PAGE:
12/16/2014 - The Private Sector Steps Up To End Homelessness in Massachusetts: Multi-family owners launch “New Lease”
By Mary Corthell
In 2012, the number of families experiencing homelessness living in the shelter system in Massachusetts had increased significantly. As a shelter entitlement State, Massachusetts law provides immediate access to shelter to families that are determined eligible. Realizing that the homelessness crisis required immediate action from multiple partners, affordable housing owners came together, in concert with the Massachusetts Department of Housing and Community Development, to assist in the effort by offering an additional housing solution. As a result of that meeting in 2012, the owners agreed to donate seed money to a non-profit pilot which would be known as New Lease, which aims to prioritize people experiencing homelessness for HUD’s multifamily properties’ affordable rental units. At the outset this group of affordable housing owners agreed to rent 10 – 15 percent of vacant, Project Based Section 8 family apartments to New Lease. As of December, 2014, 80 families have been housed through New Lease.
by Mark Putnam
People experiencing homelessness need homes. This is the simple solution to ending homelessness, right? The complexity comes in finding, and funding, the homes. Read on to find out how stakeholders in King County, Washington, are succeeding at both.
Public Housing Authorities have forged strong partnerships, innovative policies, and invested in best practices to make a significant impact in ending homelessness, explains the Executive Director of the Council of Large Public Housing Authorities Sunia Zaterman.
Atlanta’s work shows how an engaged team can leverage the 100-day challenge from a Rapid Results Boot Camp to bring in meaningful partners. It can energize an entire community while building momentum so the work goes past the 100-days and becomes a cultural shift for everyone working in the system.
07/16/2013 - Ending Family Homelessness: A Message to Continuum of Care & Ten-Year Plan Leaders from Barbara Poppe
Recently, I wrote about the urgency to increase our efforts to end chronic homelessness, suggesting key questions Continuums of Care and Ten Year Plan leaders should ask. Today I want to pose similar questions related to how we address family homelessness. People in families make up nearly 40 percent of the homeless population nationwide. To reach our goal of ending family and child homelessness by the year 2020, we must realign our programs and systems now. As a mother, this quote from Marian Wright Edelman tugs at me: “The future which we hold in trust for our own children will be shaped by our fairness to other people's children.” Shaping better community responses to family homelessness is about shaping our collective future. Thank you for stepping up to the challenge..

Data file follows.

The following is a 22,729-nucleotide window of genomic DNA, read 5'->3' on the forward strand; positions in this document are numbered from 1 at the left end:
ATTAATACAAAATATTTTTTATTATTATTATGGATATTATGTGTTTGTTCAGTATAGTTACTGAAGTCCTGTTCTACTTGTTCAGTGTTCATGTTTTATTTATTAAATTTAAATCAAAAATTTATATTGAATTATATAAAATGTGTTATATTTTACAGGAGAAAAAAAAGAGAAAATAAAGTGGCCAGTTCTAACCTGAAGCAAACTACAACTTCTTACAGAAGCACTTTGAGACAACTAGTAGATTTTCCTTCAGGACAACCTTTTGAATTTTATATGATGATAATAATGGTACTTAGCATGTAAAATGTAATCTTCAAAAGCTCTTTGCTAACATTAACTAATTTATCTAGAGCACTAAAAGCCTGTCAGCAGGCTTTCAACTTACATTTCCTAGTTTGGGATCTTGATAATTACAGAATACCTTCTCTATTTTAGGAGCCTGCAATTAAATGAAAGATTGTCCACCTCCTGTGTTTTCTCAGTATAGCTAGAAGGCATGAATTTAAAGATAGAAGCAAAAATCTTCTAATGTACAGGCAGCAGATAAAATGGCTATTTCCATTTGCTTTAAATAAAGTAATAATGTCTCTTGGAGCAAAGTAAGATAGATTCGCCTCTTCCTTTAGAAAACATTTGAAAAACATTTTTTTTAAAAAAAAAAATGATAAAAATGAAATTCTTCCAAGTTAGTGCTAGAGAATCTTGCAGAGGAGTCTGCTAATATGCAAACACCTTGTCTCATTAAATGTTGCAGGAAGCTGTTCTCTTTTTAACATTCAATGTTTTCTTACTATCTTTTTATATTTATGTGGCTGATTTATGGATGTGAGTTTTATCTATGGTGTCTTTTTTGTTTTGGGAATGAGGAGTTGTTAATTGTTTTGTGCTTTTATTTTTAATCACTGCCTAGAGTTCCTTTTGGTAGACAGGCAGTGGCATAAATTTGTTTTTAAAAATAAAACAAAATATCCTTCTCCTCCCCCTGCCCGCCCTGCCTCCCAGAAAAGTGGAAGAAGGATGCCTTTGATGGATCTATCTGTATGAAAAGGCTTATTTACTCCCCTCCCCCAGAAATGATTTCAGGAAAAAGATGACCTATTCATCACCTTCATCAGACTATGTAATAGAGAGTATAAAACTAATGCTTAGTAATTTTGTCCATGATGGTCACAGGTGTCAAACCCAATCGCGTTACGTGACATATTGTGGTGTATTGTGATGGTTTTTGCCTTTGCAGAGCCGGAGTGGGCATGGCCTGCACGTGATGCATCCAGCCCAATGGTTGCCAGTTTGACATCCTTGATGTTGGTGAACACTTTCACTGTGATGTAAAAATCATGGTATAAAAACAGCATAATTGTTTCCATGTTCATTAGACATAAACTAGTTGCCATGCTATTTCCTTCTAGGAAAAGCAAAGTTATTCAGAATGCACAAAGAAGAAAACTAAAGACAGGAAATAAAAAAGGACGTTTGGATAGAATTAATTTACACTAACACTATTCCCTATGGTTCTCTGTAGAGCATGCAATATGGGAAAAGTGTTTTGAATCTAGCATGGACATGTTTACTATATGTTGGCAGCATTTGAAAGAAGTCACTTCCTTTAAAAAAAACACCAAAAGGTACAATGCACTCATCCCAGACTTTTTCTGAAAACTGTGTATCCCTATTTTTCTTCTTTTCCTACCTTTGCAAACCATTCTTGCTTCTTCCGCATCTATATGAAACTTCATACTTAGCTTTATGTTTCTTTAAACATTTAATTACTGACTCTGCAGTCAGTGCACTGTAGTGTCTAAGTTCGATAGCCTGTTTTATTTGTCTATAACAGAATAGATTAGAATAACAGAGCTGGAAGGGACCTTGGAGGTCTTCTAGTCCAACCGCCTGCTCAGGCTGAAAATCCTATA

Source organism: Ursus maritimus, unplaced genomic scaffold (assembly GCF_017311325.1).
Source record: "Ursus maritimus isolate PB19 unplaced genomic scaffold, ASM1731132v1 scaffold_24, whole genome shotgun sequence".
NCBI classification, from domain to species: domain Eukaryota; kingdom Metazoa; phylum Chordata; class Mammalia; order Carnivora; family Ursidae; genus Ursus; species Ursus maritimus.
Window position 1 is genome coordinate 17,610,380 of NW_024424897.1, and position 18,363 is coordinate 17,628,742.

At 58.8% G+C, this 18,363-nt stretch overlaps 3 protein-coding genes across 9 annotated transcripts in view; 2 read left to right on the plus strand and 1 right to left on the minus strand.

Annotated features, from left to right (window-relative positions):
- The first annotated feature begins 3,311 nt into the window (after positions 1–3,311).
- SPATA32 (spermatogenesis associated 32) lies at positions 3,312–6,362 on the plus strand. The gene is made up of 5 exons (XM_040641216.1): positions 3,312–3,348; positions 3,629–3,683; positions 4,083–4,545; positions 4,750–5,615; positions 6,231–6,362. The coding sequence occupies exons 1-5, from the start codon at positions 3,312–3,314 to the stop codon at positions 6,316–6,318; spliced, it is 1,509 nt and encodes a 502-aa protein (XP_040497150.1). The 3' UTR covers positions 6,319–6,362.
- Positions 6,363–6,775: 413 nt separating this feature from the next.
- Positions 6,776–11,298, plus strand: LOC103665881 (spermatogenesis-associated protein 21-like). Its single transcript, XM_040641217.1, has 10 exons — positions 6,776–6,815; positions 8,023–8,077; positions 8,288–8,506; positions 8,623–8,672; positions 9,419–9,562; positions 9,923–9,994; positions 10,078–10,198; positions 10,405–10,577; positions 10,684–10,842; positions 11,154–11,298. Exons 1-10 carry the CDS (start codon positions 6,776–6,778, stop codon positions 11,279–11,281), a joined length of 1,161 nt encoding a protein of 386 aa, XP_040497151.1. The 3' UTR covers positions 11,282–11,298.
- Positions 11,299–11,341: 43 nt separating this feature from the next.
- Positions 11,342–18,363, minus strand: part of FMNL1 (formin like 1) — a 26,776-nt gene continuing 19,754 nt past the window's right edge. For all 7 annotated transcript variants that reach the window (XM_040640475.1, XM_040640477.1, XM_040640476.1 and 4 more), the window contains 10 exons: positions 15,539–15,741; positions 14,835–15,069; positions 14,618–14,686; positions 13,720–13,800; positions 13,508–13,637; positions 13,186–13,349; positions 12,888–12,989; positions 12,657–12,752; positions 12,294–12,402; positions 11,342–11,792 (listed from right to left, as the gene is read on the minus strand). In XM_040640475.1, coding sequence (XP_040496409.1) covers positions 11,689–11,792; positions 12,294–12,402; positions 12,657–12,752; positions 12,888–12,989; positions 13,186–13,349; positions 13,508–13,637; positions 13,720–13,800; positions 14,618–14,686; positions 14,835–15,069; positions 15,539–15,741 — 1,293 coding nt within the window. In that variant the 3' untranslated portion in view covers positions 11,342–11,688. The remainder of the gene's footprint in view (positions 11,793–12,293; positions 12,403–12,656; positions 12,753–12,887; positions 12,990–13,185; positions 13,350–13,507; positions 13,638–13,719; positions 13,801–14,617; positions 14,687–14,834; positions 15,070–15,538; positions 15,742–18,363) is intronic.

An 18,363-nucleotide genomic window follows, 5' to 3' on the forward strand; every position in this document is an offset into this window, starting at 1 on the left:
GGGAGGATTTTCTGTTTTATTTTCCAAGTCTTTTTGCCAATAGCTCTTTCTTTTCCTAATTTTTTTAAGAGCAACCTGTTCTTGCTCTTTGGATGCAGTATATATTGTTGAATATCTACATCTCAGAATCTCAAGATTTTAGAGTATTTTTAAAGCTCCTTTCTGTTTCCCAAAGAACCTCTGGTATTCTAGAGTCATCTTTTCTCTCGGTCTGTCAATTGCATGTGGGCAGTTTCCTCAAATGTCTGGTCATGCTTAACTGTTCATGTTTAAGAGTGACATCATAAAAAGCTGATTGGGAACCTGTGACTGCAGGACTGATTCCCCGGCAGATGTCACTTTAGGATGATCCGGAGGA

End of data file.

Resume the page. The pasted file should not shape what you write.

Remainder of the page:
06/20/2013 - Ending Chronic Homelessness: A Message to Continuum of Care & Ten-Year Plan Leaders from Barbara Poppe
Not long ago, I sat in the same place that you are sitting, managing the Continuum of Care and leading our community's ten-year plan to end homelessness. You have challenging jobs to do and I know you are balancing many competing issues and priorities. I've been fortunate to visit communities that are making great progress, and to support and work with communities that still struggle. Now I would like to share some reflections on the lessons I've learned from you, my colleagues, in our mission to end homelessness. Thank you for listening and especially for acting.
Today I want to address chronic homelessness, which is the first goal in Opening Doors. We have fewer than 1,000 days to bring the number of people experiencing chronic homelessness to zero; every day and every minute counts. For people living with disabilities and disabling conditions, every day or minute spent on the streets is another day or minute spent struggling to survive. So this message is a call to action. I am reaching out to ask, are we doing everything we can do to end chronic homelessness by 2015? Here are the top-ten questions you and the leaders of your ten-year plan should consider (not likely to be picked up by David Letterman but hopefully useful nonetheless).